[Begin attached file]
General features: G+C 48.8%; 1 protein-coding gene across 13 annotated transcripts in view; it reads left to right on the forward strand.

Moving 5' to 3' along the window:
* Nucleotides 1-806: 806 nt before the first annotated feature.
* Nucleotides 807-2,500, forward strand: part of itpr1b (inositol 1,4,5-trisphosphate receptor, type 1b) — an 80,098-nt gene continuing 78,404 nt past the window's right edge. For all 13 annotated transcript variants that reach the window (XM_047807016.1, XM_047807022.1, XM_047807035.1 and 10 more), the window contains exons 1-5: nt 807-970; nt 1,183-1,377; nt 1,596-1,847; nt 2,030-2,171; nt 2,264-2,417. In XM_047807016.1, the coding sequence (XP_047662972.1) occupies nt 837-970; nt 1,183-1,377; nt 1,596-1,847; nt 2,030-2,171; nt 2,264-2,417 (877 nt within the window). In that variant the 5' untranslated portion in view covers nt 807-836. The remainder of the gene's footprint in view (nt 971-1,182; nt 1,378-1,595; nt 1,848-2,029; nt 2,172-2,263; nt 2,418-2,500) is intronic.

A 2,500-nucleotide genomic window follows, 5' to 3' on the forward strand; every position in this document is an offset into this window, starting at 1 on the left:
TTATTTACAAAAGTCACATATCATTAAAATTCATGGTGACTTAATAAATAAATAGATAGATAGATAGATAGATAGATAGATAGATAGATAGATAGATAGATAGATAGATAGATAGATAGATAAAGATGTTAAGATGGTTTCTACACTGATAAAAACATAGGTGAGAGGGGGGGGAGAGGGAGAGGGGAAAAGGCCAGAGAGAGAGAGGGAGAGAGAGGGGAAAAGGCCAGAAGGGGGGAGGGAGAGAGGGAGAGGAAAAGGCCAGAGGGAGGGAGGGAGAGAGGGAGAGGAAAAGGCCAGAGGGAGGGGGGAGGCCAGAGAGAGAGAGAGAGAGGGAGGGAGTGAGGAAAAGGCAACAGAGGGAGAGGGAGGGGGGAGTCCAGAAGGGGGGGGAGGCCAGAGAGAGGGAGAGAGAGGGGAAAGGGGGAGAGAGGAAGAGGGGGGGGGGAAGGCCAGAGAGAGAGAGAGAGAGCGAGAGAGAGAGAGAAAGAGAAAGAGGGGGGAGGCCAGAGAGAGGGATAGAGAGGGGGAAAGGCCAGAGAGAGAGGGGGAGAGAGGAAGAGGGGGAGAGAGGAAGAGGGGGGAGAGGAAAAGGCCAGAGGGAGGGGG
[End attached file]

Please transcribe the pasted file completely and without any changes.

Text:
General features: G+C 48.8%; 1 protein-coding gene across 13 annotated transcripts in view; it reads left to right on the forward strand.

Moving 5' to 3' along the window:
* Nucleotides 1-806: 806 nt before the first annotated feature.
* Nucleotides 807-2,500, forward strand: part of itpr1b (inositol 1,4,5-trisphosphate receptor, type 1b) — an 80,098-nt gene continuing 78,404 nt past the window's right edge. For all 13 annotated transcript variants that reach the window (XM_047807016.1, XM_047807022.1, XM_047807035.1 and 10 more), the window contains exons 1-5: nt 807-970; nt 1,183-1,377; nt 1,596-1,847; nt 2,030-2,171; nt 2,264-2,417. In XM_047807016.1, the coding sequence (XP_047662972.1) occupies nt 837-970; nt 1,183-1,377; nt 1,596-1,847; nt 2,030-2,171; nt 2,264-2,417 (877 nt within the window). In that variant the 5' untranslated portion in view covers nt 807-836. The remainder of the gene's footprint in view (nt 971-1,182; nt 1,378-1,595; nt 1,848-2,029; nt 2,172-2,263; nt 2,418-2,500) is intronic.

A 2,500-nucleotide genomic window follows, 5' to 3' on the forward strand; every position in this document is an offset into this window, starting at 1 on the left:
TTATTTACAAAAGTCACATATCATTAAAATTCATGGTGACTTAATAAATAAATAGATAGATAGATAGATAGATAGATAGATAGATAGATAGATAGATAGATAGATAGATAGATAGATAGATAAAGATGTTAAGATGGTTTCTACACTGATAAAAACATAGGTGAGAGGGGGGGGAGAGGGAGAGGGGAAAAGGCCAGAGAGAGAGAGGGAGAGAGAGGGGAAAAGGCCAGAAGGGGGGAGGGAGAGAGGGAGAGGAAAAGGCCAGAGGGAGGGAGGGAGAGAGGGAGAGGAAAAGGCCAGAGGGAGGGGGGAGGCCAGAGAGAGAGAGAGAGAGGGAGGGAGTGAGGAAAAGGCAACAGAGGGAGAGGGAGGGGGGAGTCCAGAAGGGGGGGGAGGCCAGAGAGAGGGAGAGAGAGGGGAAAGGGGGAGAGAGGAAGAGGGGGGGGGGAAGGCCAGAGAGAGAGAGAGAGAGCGAGAGAGAGAGAGAAAGAGAAAGAGGGGGGAGGCCAGAGAGAGGGATAGAGAGGGGGAAAGGCCAGAGAGAGAGGGGGAGAGAGGAAGAGGGGGAGAGAGGAAGAGGGGGGAGAGGAAAAGGCCAGAGGGAGGGGG